Today I read about how Jesus says many will be turned away, thinking that heaven is their fate, but instead He will say, “Away from me. I never knew you.” (Matthew 7:21-23)
That scares the crap out of me. Not as much for myself as for the people I love who I’ve lost touch with- those whose relationship with the Lord is kind of a question mark.
And I wish I could soften the edges of that truth and make it feel less jagged and painful as I hold it in my hand. But sure enough, that portion of scripture seems pretty clear.
And yet, I HAVE to believe in a God that will woo us relentlessly. I have to believe in the earth-shaking power of prayer and that my prayers, even the most poorly worded ones, terrify Satan. I have to believe it isn’t as bleak as that passage of scripture makes it sound.
I believe that because I have to. Otherwise I will be all panic and anxiety and desperately begging people to make changes that only God can really bring about in them. And so I believe that, but I don’t KNOW that.
And that scares me.
But what can I do?
And so I tuck myself under His arm and close my eyes and let Him be God.
The baby in the stroller in front of me craned her neck to stare at me as I walked through the parking lot. And I waved. She didn’t wave back or smile, and her mom remained unaware of the conversation taking place between her child and myself, but I smiled and waved anyway.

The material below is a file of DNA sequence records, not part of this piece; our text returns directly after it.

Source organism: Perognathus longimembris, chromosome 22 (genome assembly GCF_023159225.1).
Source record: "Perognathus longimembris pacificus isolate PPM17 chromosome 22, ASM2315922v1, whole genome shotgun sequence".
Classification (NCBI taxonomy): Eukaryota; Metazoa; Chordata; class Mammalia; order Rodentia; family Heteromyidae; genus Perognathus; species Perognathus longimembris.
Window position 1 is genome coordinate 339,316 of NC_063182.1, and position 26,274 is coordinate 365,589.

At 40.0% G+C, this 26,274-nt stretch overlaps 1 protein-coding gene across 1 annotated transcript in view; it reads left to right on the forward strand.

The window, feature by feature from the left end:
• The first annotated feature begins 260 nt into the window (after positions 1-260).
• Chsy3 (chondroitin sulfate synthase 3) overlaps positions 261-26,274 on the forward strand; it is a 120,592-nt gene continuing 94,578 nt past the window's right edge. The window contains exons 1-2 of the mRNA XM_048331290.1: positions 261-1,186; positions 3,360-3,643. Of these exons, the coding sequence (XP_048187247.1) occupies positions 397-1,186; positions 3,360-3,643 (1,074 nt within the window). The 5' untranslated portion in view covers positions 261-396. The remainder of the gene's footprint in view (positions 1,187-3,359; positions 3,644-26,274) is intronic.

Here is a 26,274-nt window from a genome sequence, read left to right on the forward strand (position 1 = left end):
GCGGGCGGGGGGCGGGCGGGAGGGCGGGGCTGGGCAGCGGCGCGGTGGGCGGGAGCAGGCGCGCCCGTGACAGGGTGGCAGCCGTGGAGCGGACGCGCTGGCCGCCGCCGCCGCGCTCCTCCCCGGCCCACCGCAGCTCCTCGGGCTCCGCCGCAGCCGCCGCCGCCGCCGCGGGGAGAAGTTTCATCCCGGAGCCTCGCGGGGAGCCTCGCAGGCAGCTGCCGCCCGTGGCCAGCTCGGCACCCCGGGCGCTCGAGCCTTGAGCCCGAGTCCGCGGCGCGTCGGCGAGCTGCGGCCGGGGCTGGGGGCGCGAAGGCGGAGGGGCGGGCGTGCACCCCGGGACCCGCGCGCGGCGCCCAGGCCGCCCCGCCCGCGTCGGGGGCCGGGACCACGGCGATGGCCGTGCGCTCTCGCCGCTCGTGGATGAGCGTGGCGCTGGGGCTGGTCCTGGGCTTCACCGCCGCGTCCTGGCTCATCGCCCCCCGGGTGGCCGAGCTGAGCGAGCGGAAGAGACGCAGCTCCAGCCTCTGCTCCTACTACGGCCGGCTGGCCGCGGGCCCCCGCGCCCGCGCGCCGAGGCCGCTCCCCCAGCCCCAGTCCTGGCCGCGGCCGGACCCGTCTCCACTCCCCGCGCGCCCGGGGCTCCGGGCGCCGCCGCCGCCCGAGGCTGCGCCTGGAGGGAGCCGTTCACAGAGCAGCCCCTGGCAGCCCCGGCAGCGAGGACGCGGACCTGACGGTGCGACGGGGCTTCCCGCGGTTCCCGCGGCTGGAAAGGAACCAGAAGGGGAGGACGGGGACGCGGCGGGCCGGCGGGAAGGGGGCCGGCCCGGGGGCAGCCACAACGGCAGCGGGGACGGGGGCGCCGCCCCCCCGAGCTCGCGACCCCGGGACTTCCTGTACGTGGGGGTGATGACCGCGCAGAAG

I smiled and waved almost reflexively. And I realized afterwards, while I continued to smile at the baby, that Jesus would’ve done that too. He would’ve smiled and waved. And that reflex in me is evidence that He is making me to be like Him.
And then I smiled again because how beautiful to see who I am becoming more like Him- sometimes in effortless ways, ways I could almost overlook, and sometimes through extreme, deliberate effort- knees to the ground, tears, prayers, pleading.
When someone compliments my ability to write or says I’m smart, there is no part of me that feels proud of that because I didn’t have anything to do with it. It’s how I was made.
Likewise, I have no control over the fact that my hair isn’t thick or that my feet are big or that I can’t sing like Lauren Daigle. As with not taking pride in the things I can do, there doesn’t have to be any shame in what I can’t do, or what I can’t be, because I had nothing to do with it; it’s just how I was made.
Similarly, when I see Him in myself, it doesn’t feel like a thing to be proud of- it feels like confirmation that He is here, working all things together, doing a good thing in me. It is comfort. Promise. Hope. It is all Him in me and growing me and sustaining me.
I can take no credit for the delight I find in the stars or foggy mornings. I can’t be blamed for my love for animals, even when it does border on the slightly ridiculous. I can’t take credit for the fact that I am generally a kind, friendly person. I can’t be blamed because I am unmarried. I cannot take credit for the fact that my hunger for the Lord is as real as fire within me.
Who am I aside from clay- His creation, being shaped and molded?
Additionally, in light of the above, how does it make sense to feel envious of someone else or judge myself as better than them?